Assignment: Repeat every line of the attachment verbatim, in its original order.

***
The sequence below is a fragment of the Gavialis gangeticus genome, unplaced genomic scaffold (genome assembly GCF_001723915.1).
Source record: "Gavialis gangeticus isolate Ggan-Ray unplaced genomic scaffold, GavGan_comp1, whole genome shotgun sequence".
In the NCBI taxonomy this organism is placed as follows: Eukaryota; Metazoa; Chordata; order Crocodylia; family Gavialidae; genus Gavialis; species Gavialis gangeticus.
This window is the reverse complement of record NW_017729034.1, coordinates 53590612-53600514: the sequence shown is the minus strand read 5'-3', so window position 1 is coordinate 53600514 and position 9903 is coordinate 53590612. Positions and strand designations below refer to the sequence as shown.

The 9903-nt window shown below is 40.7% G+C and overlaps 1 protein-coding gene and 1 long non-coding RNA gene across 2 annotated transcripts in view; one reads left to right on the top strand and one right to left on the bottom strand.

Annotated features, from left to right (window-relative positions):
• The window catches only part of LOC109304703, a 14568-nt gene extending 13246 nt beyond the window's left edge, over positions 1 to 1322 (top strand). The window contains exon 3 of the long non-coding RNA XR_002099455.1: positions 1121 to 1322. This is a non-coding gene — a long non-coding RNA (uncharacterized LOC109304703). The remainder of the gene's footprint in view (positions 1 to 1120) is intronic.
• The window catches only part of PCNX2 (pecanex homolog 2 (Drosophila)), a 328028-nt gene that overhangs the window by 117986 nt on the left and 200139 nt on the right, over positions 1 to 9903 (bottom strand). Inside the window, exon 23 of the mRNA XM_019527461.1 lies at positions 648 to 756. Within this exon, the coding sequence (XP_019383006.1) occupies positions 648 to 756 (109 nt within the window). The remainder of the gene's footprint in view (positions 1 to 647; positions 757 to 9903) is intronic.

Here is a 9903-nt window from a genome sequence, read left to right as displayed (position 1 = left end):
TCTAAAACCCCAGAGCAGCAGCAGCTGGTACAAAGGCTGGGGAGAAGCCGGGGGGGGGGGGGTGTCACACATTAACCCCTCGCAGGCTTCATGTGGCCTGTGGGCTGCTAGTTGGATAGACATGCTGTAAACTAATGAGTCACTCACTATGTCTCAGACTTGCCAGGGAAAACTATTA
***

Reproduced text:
The sequence below is a fragment of the Gavialis gangeticus genome, unplaced genomic scaffold (genome assembly GCF_001723915.1).
Source record: "Gavialis gangeticus isolate Ggan-Ray unplaced genomic scaffold, GavGan_comp1, whole genome shotgun sequence".
In the NCBI taxonomy this organism is placed as follows: Eukaryota; Metazoa; Chordata; order Crocodylia; family Gavialidae; genus Gavialis; species Gavialis gangeticus.
This window is the reverse complement of record NW_017729034.1, coordinates 53590612-53600514: the sequence shown is the minus strand read 5'-3', so window position 1 is coordinate 53600514 and position 9903 is coordinate 53590612. Positions and strand designations below refer to the sequence as shown.

The 9903-nt window shown below is 40.7% G+C and overlaps 1 protein-coding gene and 1 long non-coding RNA gene across 2 annotated transcripts in view; one reads left to right on the top strand and one right to left on the bottom strand.

Annotated features, from left to right (window-relative positions):
• The window catches only part of LOC109304703, a 14568-nt gene extending 13246 nt beyond the window's left edge, over positions 1 to 1322 (top strand). The window contains exon 3 of the long non-coding RNA XR_002099455.1: positions 1121 to 1322. This is a non-coding gene — a long non-coding RNA (uncharacterized LOC109304703). The remainder of the gene's footprint in view (positions 1 to 1120) is intronic.
• The window catches only part of PCNX2 (pecanex homolog 2 (Drosophila)), a 328028-nt gene that overhangs the window by 117986 nt on the left and 200139 nt on the right, over positions 1 to 9903 (bottom strand). Inside the window, exon 23 of the mRNA XM_019527461.1 lies at positions 648 to 756. Within this exon, the coding sequence (XP_019383006.1) occupies positions 648 to 756 (109 nt within the window). The remainder of the gene's footprint in view (positions 1 to 647; positions 757 to 9903) is intronic.

Here is a 9903-nt window from a genome sequence, read left to right as displayed (position 1 = left end):
TCTAAAACCCCAGAGCAGCAGCAGCTGGTACAAAGGCTGGGGAGAAGCCGGGGGGGGGGGGGTGTCACACATTAACCCCTCGCAGGCTTCATGTGGCCTGTGGGCTGCTAGTTGGATAGACATGCTGTAAACTAATGAGTCACTCACTATGTCTCAGACTTGCCAGGGAAAACTATTA